President Trump’s decision to reimpose U.S. sanctions, after pulling-out of the Iran Nuclear Deal (JCPOA) has deepened the divide with the EU. On 07 August 2018, the EU announced that its blocking statute entered into force. Anyone already in the Iranian market or thinking of entering it, must take note that the global trade compliance risks have increased significantly. Time will tell whether both moves are wise.
U.S. Iran sanctions
On 06 September 2017, the U.S. Department of Justice announced that it’s broadening the ongoing investigation into Turkish violations of U.S. Iran sanctions. The investigation includes a probe into the conduct of a former Turkish Minister of the Economy who allegedly received bribes and kick-backs to conceal U.S. Iran related sanctions violations.
On 27 July 2017, the U.S. Department of the Treasury’s Office of Foreign Assets Control published a settlement agreement with Singapore based CSE Global Limited and CSE TransTel Pte. Ltd. Both companies agreed to pay $12,027,066 to settle potential civil liability for 104 violations of the Iranian Transactions and Sanctions Regulations (“ITSR”) and the International Emergency Economic Powers Act (“IEEPA”). The case is an example of the expanding extra-territorial reach of U.S. sanctions.
On 15 June 2017, the U.S. Senate overwhelmingly voted to adopt new sanctions against Iran. The new sanctions are framed in the Countering Iran’s Destabilizing Activities Act of 2017 (S.722). Text of S.722 can be found here. …
On 18 April 2017, U.S. Secretary of State Rex Tillerson certified to Congress that Iran is in compliance with the recently concluded Nuclear Deal – Joint Comprehensive Plan of Action (JCPOA). However, he also announced that President Trump would start an inter-agency to review on the appropriateness of U.S. Iran sanctions relief.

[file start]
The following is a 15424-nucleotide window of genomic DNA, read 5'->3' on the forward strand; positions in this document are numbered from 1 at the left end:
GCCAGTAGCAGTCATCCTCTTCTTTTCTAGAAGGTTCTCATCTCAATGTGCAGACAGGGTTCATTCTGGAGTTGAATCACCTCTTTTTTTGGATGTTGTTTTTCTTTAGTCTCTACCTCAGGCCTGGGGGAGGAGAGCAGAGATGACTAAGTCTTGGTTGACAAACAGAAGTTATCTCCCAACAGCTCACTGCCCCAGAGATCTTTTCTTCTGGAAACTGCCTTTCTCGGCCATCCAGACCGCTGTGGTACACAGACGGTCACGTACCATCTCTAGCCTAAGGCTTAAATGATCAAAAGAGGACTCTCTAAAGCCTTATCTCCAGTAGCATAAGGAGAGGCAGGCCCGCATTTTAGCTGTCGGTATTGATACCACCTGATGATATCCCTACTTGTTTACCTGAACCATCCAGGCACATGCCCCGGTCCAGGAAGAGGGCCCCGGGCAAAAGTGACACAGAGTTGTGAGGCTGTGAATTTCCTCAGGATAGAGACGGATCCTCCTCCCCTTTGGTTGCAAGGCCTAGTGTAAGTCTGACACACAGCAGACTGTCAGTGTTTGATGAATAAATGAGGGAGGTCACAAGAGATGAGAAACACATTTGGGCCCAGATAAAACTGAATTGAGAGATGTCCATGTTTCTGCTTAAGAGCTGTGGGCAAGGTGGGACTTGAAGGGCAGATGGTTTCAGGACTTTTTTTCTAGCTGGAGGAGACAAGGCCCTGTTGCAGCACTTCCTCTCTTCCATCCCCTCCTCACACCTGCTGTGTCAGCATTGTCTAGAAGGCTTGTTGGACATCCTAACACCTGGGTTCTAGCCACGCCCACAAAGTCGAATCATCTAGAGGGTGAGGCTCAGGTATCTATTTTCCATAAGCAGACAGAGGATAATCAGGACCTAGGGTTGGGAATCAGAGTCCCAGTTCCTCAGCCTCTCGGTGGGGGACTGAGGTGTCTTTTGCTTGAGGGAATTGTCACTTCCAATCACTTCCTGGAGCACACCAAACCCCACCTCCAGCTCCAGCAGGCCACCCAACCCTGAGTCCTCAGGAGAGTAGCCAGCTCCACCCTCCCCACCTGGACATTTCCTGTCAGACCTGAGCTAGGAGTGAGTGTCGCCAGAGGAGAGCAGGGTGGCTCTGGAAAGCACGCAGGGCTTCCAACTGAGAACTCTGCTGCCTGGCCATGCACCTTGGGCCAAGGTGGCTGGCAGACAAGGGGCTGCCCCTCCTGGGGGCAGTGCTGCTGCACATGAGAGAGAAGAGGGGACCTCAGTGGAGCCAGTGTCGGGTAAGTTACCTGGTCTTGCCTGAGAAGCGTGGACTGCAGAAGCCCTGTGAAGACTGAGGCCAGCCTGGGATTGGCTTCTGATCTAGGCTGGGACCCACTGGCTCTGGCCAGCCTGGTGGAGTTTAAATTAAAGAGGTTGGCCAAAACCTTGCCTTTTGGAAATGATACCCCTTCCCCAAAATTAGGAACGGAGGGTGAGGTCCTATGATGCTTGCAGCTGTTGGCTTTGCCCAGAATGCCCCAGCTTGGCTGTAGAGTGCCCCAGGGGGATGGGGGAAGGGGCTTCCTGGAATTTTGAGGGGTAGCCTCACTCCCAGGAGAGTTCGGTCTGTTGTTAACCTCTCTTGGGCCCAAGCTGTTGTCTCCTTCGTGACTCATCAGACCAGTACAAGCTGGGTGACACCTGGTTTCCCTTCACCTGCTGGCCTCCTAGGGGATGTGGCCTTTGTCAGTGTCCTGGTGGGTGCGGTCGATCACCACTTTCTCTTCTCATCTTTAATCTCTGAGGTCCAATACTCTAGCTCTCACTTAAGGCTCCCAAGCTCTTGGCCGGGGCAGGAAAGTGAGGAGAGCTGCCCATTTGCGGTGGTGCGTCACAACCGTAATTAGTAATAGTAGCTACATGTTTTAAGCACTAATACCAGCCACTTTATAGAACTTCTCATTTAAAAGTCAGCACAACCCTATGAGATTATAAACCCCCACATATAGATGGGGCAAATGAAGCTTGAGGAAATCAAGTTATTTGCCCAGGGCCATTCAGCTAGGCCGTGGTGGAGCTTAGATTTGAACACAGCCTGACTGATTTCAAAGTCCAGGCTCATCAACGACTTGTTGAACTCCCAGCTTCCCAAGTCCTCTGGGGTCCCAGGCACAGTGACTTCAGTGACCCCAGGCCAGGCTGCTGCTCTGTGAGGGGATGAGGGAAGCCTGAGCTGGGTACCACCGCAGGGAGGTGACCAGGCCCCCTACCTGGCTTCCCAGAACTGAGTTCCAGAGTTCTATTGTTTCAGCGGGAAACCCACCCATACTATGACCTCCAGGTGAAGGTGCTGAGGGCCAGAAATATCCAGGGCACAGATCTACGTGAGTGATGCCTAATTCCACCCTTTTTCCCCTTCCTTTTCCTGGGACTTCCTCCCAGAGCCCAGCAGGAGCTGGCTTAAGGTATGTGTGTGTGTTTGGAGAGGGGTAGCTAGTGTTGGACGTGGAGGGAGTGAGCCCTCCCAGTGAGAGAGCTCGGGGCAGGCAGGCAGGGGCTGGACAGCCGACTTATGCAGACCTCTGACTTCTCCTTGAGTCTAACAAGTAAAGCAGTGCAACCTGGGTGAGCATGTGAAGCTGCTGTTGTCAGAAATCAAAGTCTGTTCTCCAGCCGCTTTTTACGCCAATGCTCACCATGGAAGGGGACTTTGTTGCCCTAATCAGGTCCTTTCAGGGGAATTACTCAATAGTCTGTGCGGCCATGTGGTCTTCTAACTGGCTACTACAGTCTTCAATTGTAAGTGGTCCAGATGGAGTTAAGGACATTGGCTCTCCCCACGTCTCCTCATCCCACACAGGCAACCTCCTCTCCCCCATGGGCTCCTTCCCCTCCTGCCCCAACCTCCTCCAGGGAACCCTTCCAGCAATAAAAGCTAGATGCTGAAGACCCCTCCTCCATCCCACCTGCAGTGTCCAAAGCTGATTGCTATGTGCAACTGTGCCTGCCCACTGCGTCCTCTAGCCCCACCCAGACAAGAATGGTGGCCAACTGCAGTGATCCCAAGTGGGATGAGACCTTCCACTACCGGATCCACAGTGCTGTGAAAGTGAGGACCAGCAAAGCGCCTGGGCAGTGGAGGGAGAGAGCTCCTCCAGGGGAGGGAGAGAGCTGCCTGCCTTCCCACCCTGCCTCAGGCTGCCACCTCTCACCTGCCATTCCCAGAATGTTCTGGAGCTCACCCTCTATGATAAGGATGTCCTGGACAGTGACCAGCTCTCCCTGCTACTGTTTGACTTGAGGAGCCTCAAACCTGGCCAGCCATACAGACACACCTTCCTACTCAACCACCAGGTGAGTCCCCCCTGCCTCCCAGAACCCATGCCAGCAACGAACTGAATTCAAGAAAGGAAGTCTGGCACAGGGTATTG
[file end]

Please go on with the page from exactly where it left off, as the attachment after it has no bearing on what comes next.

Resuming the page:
On 28 February 2017, OFAC announced a $515,400 settlement agreement with United Medical Instruments, Inc. regarding 56 violations of U.S. Iran sanctions. The violations occurred between 2007-2009.
In the brief weeks that President Trump has been in office, he has commenced to implement his campaign pledges. Despite his ranting to put Iran on notice, regarding its most recent ballistic missile test, it’s…
On 22 December 2016, U.S. Treasury/ OFAC published its updates regarding the Iranian Transactions and Sanctions Regulations (31 C.F.R. 560 ITSR). OFAC has decided to expand the scope of medical devices and agricultural commodities authorized for (re)export to Iran pursuant to the Trade Sanctions Reform and Export Enhancement Act of 2000 (TSRA), as amended. This amendment also includes, amongst others, new or expanded authorizations related to the definition of Iranian-origin goods, training, replacement parts, software and services for the operation, maintenance, and repair/recall of medical devices.
On 15 December 2016, the U.S. Department of the Treasury’s Office of Foreign Assets Control updated its FAQ’s regarding the uplifting of sanctions under the JCPOA. The revision of the FAQ’s aim to clarify the U.S. intentions in regard to the triggering of JCPOA snap-back provisions. At the same time OFAC also introduced General License (GL) J-1 to allow the re-export of civilian aircraft to Iran (Authorizing the Re-exportation of Certain Civil Aircraft to Iran on Temporary Sojourn and Related Transactions).
The New York Department of Financial Services (DFS) has published its decision to fine Italian financial giant Intesa Sanpaolo $ 235 Million for repeated anti-money laundering and sanctions violations. The misconduct included processing numerous suspicious transactions involving shell companies through the New York branch and deliberately concealing information from Bank Regulators.